...but that's to be assumed I guess, given the period and events. The reader didn't do the voices or accents nearly as well as the reader of the previous book. That guy was fantastic.
I didn't realize how much Winston Churchill was despised before the start of the World War 2 but he was a man of destiny he was the right person at the right time to answer the needs of the Western world in combating the Nazi menace
This is one of the best histories I've ever read.
I had learned in high school that the West had sold out their allies in the East in the 1930s, but until reading this thoroughly researched and engagingly written history of the 1930s -- for the book provides so much context for Churchill's political and personal life that the book is possibly more a general history than a biography -- I had not understood how badly Baldwin and Chamberlain had sold out the democracies.
The author never shies away from admitting Churchill's less savory characteristics -- condescension to lower classes, egoism, racism -- the book really focuses on the Nazi threat, and in this context, Churchill emerges as the unqualified hero. Manchester holds his main character in the highest regard, and his enemies, from Baldwin to Hitler, in the vilest contempt. If you don't like historians' passing judgement on their subjects, I would urge you to keep an open mind and read this book anyway.
The reader at first put me off because of the nasal voice, but I quickly got used to it and now feel that many other voices that could have read this book would not have had sufficient gravity for the subject matter. The reader uses voices for reading quotes, especially Churchill. The voices could have been lame, but they never are and add significantly to the clarity of the prose, since the author mixes his words and quotes frequently. I even liked the few bars the reader sang, which wound up being wholly appropriate and adding to the prose.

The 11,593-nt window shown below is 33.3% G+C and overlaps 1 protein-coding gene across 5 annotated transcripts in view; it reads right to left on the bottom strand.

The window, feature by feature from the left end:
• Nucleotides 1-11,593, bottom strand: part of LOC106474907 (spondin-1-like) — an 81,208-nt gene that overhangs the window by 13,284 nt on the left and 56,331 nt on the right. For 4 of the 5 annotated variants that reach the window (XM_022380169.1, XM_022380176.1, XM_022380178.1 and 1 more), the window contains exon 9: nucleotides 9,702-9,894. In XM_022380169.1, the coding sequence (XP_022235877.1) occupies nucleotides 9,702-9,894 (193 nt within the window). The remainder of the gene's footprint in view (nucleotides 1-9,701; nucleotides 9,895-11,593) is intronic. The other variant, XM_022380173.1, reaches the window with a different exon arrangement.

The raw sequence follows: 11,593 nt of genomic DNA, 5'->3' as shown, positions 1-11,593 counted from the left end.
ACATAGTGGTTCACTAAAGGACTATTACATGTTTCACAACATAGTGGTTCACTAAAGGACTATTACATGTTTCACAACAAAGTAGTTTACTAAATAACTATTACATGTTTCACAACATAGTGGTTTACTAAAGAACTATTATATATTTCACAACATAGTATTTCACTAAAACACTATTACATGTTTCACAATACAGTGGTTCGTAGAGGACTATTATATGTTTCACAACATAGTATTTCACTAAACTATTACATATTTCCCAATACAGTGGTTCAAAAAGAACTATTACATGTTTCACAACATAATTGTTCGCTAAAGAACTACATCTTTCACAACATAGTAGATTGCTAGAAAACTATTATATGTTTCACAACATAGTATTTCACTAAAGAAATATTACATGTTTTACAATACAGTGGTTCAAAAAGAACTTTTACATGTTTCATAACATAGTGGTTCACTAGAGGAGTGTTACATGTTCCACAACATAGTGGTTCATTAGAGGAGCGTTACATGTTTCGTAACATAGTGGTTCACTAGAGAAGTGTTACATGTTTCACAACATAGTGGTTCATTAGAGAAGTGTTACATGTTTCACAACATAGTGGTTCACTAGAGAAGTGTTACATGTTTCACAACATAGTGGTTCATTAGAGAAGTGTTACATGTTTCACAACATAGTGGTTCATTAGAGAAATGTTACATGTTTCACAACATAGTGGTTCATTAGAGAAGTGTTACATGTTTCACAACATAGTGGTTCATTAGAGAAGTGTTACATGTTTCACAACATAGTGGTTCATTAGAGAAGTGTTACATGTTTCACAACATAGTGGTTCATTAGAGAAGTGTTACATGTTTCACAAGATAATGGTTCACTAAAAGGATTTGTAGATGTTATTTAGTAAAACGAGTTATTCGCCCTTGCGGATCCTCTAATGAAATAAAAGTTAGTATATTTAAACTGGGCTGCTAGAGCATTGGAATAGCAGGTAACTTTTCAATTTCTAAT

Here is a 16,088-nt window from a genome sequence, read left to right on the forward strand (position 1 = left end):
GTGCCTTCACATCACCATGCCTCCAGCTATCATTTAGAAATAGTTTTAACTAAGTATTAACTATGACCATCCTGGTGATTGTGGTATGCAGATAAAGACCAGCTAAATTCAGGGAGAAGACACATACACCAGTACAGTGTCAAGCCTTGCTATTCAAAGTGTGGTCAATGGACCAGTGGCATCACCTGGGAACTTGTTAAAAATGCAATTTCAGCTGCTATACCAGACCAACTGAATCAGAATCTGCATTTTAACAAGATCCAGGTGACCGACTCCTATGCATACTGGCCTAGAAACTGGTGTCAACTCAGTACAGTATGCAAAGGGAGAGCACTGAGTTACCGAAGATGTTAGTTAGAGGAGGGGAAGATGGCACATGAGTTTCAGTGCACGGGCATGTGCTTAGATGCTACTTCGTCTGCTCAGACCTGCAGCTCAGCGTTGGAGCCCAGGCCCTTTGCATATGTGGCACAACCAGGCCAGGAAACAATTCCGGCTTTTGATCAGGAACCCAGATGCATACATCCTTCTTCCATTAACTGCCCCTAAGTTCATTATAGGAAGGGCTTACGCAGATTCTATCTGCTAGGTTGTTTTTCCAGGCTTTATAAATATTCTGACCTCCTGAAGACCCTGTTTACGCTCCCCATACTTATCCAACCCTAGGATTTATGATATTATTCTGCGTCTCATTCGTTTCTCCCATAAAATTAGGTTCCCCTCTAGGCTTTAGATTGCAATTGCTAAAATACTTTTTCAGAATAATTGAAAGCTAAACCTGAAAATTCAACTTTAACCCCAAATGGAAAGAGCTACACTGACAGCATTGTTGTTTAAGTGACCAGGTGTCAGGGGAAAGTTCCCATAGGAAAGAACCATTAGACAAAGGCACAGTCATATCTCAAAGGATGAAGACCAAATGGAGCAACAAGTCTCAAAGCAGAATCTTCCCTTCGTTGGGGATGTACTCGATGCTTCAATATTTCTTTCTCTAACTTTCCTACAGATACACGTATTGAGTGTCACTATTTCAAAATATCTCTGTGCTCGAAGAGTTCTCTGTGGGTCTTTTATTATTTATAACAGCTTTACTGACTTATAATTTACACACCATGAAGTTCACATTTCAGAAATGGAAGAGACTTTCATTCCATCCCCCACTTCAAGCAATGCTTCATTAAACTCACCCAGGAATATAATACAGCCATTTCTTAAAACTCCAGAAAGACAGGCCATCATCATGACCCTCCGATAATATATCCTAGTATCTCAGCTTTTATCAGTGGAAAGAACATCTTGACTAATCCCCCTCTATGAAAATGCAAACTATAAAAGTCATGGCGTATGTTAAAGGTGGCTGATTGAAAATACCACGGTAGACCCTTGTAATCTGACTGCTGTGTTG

Conclusion: Absolute must read for anyone interested in history, leadership, or politics.
Why in heaven did you not continue the series with Frederick Davidson, who is such a superb narrator. Really, the word "narrator" understates his magic as a story-teller. Having enjoyed the other Churchill books with Davidson, Brown is a poor amateur -- just a "reader" behind a microphone -- not a storyteller. Plus, he was evidently too lazy to look up names he didn't know how to pronounce. It really spoils the experience -- better to read this as a book than suffer through this reader's efforts.
What were you thinking with this narrator?!
Poor recording quality. Sound is muffled at times as well as rise and fall unexpectedly. When you can hear the reading, excellent follow up to volume 1.
Compromised by narrator.
It is lame. Frederick Davidson's narration of Volume One is the sine qua non of great narration. Brown's ambiguous accent and his inadequate impersonations, not to mention horrible, tuneless singing, are a travesty when compared to Frederick Davidson's work. What a missed opportunity.
Very disappointed that Davidson did not complete the series.
I've been an Audible listener for many years. I just plain love to listen, mostly to history, learning secrets otherwise unknown to me.
Reading this vol and vol1 was like being there with the characters and living in that time. I wasn't born but I was there! loved it!
Story is great and full or detail, this book would've been 5 stars if not for the narration, when listening to this in the car I have to turn up the volume to hear but the narrator occasionally says something shrill which is a bit piercing.